The ‘engagement illusion’: What leaders have all wrong about employee engagement

It’s likely no surprise that business leaders think their workers are more satisfied than they really are—but the extent of this perception gap is alarming, experts say, and should raise some red flags for HR.

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ManpowerGroup’s Right Management recently released a study of more than 400 leaders and 1,000 North American-based employees that highlighted just how stark the differences are between how the two groups view the state of employee engagement. For instance, 83% of leaders surveyed think their workforces are fully engaged in their work—while just 48% of employees agree.

The State of Careers report dubs this disconnect the “employee engagement illusion,” with researchers noting that most organizations are in a “state of crisis”—and many don’t even realize it.

Michelle Nettles, chief people and culture officer at ManpowerGroup, says it’s imperative for HR to rethink how they approach employee engagement—particularly, with a focus on personalization and proactivity.

Michelle Nettles, ManpowerGroup
Michelle Nettles, ManpowerGroup

“No longer can HR functions deliver a one-size-fits-all solution for organizations,” Nettles says. “Employees want to be fully engaged and motivated—but their employer and, mostly importantly, their leader must give them a reason to do so.”

Business impacts of the employee engagement illusion

While nearly three-quarters of employees say they hope to stay with their current employer, nearly half of those surveyed are still open to new job opportunities.

The research suggests that HR needs to pay attention to nuance when it comes to employee engagement and its impact on retention. For instance, 23% of employees say they are somewhat engaged, and 29% are actively disengaged; meanwhile, leaders think that just 10% of workers are somewhat engaged and only 6% are disengaged.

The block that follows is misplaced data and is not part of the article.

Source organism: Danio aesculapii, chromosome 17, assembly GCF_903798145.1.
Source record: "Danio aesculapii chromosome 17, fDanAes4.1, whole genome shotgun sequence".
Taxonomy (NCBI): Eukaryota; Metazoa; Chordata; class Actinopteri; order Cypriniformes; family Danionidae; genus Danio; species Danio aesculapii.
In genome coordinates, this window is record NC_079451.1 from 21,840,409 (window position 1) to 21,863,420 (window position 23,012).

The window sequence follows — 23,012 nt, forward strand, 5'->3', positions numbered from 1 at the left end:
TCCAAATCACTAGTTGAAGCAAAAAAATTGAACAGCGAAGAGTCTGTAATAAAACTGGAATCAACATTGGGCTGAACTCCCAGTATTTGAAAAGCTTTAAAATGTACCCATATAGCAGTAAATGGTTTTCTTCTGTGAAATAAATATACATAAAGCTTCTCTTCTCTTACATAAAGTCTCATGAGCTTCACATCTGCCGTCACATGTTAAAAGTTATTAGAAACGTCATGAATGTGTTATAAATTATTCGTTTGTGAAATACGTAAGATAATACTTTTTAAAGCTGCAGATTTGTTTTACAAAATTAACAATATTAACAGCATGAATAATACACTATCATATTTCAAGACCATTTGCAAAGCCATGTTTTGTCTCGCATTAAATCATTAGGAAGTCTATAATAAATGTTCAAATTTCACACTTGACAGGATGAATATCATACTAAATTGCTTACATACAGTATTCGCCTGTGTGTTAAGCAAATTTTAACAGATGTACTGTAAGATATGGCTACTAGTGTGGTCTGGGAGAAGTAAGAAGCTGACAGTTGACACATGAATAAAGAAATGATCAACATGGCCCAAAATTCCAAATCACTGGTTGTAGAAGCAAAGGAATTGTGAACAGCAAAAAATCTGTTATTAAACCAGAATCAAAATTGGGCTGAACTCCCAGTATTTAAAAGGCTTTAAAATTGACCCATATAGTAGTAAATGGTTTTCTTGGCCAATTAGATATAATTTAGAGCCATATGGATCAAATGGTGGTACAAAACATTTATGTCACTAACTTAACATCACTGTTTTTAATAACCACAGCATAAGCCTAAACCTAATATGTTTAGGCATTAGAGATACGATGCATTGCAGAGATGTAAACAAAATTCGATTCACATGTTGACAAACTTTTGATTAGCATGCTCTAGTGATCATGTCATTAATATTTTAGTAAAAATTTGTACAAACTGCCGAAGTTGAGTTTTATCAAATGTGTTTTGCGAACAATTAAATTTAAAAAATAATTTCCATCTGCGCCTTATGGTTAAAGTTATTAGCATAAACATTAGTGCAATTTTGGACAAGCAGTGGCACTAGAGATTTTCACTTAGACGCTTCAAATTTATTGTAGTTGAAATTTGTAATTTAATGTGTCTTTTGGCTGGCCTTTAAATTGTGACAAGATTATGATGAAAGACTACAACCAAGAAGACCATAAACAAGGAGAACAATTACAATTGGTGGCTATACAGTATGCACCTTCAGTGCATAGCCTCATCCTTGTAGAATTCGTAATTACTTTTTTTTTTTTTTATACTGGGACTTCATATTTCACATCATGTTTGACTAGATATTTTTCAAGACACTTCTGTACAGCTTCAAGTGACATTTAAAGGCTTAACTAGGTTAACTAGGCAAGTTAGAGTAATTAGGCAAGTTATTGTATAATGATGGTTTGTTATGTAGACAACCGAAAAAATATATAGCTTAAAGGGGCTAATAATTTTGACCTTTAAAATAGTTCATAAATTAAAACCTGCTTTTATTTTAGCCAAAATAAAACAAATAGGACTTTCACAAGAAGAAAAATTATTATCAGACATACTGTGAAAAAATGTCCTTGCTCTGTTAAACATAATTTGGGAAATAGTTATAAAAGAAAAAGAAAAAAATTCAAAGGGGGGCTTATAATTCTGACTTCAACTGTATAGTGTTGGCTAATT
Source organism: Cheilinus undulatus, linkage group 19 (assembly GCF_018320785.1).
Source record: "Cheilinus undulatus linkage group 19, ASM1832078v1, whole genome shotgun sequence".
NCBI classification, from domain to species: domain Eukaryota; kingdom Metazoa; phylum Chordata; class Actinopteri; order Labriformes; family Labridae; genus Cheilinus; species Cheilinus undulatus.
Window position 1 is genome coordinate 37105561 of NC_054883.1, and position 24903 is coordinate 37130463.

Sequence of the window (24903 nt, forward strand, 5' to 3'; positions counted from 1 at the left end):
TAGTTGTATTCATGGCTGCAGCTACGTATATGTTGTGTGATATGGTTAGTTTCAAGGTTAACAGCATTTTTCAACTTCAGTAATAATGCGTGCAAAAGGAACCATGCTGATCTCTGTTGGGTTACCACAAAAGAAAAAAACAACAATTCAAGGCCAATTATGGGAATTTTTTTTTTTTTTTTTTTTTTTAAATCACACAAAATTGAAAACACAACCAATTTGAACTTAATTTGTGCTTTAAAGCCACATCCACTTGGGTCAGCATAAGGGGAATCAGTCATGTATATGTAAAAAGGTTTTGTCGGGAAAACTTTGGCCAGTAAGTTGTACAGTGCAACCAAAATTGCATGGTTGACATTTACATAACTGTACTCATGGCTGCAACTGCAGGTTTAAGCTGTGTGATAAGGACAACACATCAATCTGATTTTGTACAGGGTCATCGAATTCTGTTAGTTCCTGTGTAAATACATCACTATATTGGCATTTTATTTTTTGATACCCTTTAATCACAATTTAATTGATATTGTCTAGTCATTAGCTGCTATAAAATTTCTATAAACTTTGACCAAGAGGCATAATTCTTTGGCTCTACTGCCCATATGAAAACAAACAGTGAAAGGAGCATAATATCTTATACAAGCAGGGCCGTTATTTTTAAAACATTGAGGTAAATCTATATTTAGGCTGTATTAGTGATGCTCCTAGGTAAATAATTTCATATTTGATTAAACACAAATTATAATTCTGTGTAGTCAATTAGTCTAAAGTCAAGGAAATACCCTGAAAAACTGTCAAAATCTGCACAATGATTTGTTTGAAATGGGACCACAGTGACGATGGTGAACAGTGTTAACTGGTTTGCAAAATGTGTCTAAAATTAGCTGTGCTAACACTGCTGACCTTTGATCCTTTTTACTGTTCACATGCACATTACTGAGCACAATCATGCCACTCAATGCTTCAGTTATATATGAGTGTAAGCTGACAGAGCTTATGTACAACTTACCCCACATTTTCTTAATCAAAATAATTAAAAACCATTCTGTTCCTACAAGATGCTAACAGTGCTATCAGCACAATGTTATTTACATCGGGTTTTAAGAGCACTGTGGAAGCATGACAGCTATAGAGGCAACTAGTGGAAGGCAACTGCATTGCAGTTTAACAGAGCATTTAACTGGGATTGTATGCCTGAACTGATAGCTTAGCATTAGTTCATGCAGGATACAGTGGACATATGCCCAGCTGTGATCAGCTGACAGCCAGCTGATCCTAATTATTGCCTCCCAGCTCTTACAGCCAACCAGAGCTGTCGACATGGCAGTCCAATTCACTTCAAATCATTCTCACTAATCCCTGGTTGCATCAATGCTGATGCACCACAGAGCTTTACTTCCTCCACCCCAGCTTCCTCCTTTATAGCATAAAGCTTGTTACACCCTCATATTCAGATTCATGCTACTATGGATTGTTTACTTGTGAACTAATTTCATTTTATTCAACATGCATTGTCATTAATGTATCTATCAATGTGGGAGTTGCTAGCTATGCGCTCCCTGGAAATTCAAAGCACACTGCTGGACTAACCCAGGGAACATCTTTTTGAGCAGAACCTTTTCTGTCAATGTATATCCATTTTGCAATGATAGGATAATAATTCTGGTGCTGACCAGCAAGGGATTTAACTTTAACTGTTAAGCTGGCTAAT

Importantly, turnover risk is just as high among “somewhat” engaged employees as it is among those who are fully disengaged; only those who report being highly engaged are likely to say they won’t be leaving their current job.

“This means efforts should focus on bringing somewhat engaged employees to being fully engaged,” researchers write. “Failing to bring a high number of employees up to the fully engaged level will result in employees ‘voting with their feet’ as they exit the organization.”

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A good place to start? “Middle” employees—those who typically have been with the organization for three to five years and possess less than a decade of experience in their respective field. Engagement is generally highest among leaders, executives and new hires—but lags among mid-career professionals.

“Like firstborn siblings, tenured employees have an established position and are generally reliable performers, while new employees are like the youngest sibling getting all the attention. Meanwhile, the middle siblings frequently end up feeling overlooked,” says Karel van der Mandele, senior vice president of Right Management North America.

Learning and the impact on employee engagement

To transform employee engagement among middle employees and other populations, researchers recommend that HR prioritize talent and career management, with particular attention to learning and development opportunities. The research found that the most highly engaged employees say their organizations invest in L&D, provide exciting opportunities and challenges, support their career development and are clear about career paths within the organization. Somewhat and fully disengaged employees report that these areas are all lacking.

A sharper focus on L&D highlights the intentionality with which HR must approach employee engagement, says Beth Linerbaum, senior vice president, North America Delivery at Right Management. After all, she adds, employee loyalty isn’t a given.

“It’s not something that is magically created,” she says. “Leaders have a responsibility to build empowering and nourishing cultures where people can find meaning and purpose in their work. This allows organizations to unlock the full potential of their talent as it increases motivation and retention of employees.”

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Jen Colletta
Jen Colletta is managing editor at HRE. She earned bachelor's and master's degrees in writing from La Salle University in Philadelphia and spent 10 years as a newspaper reporter and editor before joining HRE. She can be reached at [email protected].